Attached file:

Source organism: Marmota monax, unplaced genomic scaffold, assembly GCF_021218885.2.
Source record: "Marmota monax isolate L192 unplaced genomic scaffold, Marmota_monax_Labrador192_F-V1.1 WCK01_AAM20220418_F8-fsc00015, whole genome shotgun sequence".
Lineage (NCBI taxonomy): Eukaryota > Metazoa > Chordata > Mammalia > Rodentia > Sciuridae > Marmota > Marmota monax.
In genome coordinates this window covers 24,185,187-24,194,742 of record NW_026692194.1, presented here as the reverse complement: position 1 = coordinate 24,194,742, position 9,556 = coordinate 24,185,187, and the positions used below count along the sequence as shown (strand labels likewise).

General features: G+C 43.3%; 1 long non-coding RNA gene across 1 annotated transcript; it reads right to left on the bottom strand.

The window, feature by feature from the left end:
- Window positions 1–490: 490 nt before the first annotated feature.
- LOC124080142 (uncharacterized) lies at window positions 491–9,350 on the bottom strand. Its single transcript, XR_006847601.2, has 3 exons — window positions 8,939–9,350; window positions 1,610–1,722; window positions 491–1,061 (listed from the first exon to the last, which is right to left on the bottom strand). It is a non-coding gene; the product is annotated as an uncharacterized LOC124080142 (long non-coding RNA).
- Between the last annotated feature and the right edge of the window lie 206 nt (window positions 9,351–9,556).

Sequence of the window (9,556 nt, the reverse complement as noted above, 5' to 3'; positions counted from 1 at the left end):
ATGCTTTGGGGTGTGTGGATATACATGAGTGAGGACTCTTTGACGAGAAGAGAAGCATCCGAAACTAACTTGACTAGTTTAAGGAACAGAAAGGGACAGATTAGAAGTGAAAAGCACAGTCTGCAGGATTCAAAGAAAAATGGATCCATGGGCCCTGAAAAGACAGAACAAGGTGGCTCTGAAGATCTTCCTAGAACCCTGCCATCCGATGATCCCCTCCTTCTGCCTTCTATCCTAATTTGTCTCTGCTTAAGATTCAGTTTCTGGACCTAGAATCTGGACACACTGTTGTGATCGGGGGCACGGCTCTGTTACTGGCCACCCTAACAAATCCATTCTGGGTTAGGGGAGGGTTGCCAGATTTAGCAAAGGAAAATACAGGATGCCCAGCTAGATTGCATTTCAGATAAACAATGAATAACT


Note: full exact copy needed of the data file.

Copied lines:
Source organism: Marmota monax, unplaced genomic scaffold, assembly GCF_021218885.2.
Source record: "Marmota monax isolate L192 unplaced genomic scaffold, Marmota_monax_Labrador192_F-V1.1 WCK01_AAM20220418_F8-fsc00015, whole genome shotgun sequence".
Lineage (NCBI taxonomy): Eukaryota > Metazoa > Chordata > Mammalia > Rodentia > Sciuridae > Marmota > Marmota monax.
In genome coordinates this window covers 24,185,187-24,194,742 of record NW_026692194.1, presented here as the reverse complement: position 1 = coordinate 24,194,742, position 9,556 = coordinate 24,185,187, and the positions used below count along the sequence as shown (strand labels likewise).

General features: G+C 43.3%; 1 long non-coding RNA gene across 1 annotated transcript; it reads right to left on the bottom strand.

The window, feature by feature from the left end:
- Window positions 1–490: 490 nt before the first annotated feature.
- LOC124080142 (uncharacterized) lies at window positions 491–9,350 on the bottom strand. Its single transcript, XR_006847601.2, has 3 exons — window positions 8,939–9,350; window positions 1,610–1,722; window positions 491–1,061 (listed from the first exon to the last, which is right to left on the bottom strand). It is a non-coding gene; the product is annotated as an uncharacterized LOC124080142 (long non-coding RNA).
- Between the last annotated feature and the right edge of the window lie 206 nt (window positions 9,351–9,556).

Sequence of the window (9,556 nt, the reverse complement as noted above, 5' to 3'; positions counted from 1 at the left end):
ATGCTTTGGGGTGTGTGGATATACATGAGTGAGGACTCTTTGACGAGAAGAGAAGCATCCGAAACTAACTTGACTAGTTTAAGGAACAGAAAGGGACAGATTAGAAGTGAAAAGCACAGTCTGCAGGATTCAAAGAAAAATGGATCCATGGGCCCTGAAAAGACAGAACAAGGTGGCTCTGAAGATCTTCCTAGAACCCTGCCATCCGATGATCCCCTCCTTCTGCCTTCTATCCTAATTTGTCTCTGCTTAAGATTCAGTTTCTGGACCTAGAATCTGGACACACTGTTGTGATCGGGGGCACGGCTCTGTTACTGGCCACCCTAACAAATCCATTCTGGGTTAGGGGAGGGTTGCCAGATTTAGCAAAGGAAAATACAGGATGCCCAGCTAGATTGCATTTCAGATAAACAATGAATAACT